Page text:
They were part of an organized unit nicknamed “The Legion” by the F.B.I., which began tracking them and picking them off in American drone strikes when it became apparent how involved they had become in remotely inciting attacks, including in the United States, Canada, Australia and Britain. One of its best-known members was Junaid Hussain, a British citizen who was among the Islamic State operatives believed to have been in touch with one of the men involved in the first successful ISIS attack in America, messaging the shooter as he drove to a community center in Garland, Tex., in May 2015, where he would open fire.
In the summer of 2015, Mr. Hussain used the encrypted app Surespot to reach a 24-year-old named Junead Khan in Luton who had fallen under the spell of the Islamic State. Mr. Hussain’s stated purpose for reaching out to Mr. Khan was to inform him that a friend of his who had joined the militants had been killed in Syria in an American drone strike, said Mr. Khan’s lawyer, Andrew Hall.
Mr. Hall believes that was a ruse. “The purpose of the call was to use it to call for revenge,” he said. “By coming to Syria and taking his place. Or, alternatively, by doing an action in England.”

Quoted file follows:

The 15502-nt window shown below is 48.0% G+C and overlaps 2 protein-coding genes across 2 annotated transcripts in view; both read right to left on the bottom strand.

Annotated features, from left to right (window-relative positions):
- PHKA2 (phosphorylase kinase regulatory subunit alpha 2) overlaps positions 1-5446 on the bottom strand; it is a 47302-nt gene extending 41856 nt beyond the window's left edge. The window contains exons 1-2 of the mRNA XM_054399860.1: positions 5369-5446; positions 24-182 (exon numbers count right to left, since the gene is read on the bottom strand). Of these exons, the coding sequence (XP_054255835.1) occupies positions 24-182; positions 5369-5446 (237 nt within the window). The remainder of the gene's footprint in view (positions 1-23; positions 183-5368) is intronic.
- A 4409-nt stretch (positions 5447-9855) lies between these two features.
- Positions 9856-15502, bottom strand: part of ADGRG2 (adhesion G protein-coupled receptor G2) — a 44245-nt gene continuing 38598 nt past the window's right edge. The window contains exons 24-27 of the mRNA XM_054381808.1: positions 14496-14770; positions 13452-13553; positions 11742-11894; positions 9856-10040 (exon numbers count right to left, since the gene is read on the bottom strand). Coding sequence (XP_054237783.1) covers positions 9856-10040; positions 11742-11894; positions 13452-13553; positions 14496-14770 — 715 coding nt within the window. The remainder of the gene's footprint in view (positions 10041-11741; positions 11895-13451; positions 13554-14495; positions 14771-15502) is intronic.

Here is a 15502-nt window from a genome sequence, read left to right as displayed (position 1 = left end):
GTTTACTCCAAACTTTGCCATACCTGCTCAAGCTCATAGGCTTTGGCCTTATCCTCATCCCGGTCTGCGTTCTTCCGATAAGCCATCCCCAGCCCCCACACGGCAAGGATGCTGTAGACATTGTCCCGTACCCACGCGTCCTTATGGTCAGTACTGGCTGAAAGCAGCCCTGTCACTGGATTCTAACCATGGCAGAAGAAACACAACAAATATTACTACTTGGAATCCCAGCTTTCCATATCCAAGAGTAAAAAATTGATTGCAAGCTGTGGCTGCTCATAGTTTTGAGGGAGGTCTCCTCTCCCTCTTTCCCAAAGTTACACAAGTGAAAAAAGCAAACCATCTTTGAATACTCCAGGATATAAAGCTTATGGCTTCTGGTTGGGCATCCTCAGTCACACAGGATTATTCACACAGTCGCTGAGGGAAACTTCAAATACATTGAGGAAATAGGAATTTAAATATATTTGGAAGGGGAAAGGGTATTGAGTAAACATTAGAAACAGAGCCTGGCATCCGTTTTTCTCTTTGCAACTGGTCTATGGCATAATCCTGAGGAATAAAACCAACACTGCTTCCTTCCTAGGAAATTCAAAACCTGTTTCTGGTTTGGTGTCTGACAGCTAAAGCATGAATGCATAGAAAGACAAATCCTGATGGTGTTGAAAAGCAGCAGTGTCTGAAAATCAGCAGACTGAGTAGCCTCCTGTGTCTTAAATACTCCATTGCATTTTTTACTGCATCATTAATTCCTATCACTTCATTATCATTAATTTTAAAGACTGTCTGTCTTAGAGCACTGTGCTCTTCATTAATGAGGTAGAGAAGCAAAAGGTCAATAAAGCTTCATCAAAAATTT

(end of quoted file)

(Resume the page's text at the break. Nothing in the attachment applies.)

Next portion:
Mr. Hussain offered Mr. Khan addresses of British soldiers and a nine-page guide to building a backpack bomb. Court transcripts also show that the young man was obsessed with knives.
“He had a longstanding fascination with a particular sort of knife,” Mr. Hall said. “He kept looking at it on Amazon.” Naming an Islamic State executioner who decapitated Western hostages, the lawyer said, “It was the sort of knife rumored to be used by Jihadi John.”
Counterterrorism experts say the number of foiled Islamic State plots represents the tip of the iceberg. At least 500 people are under active surveillance in Britain, they say, raising the question of whether all can be stopped.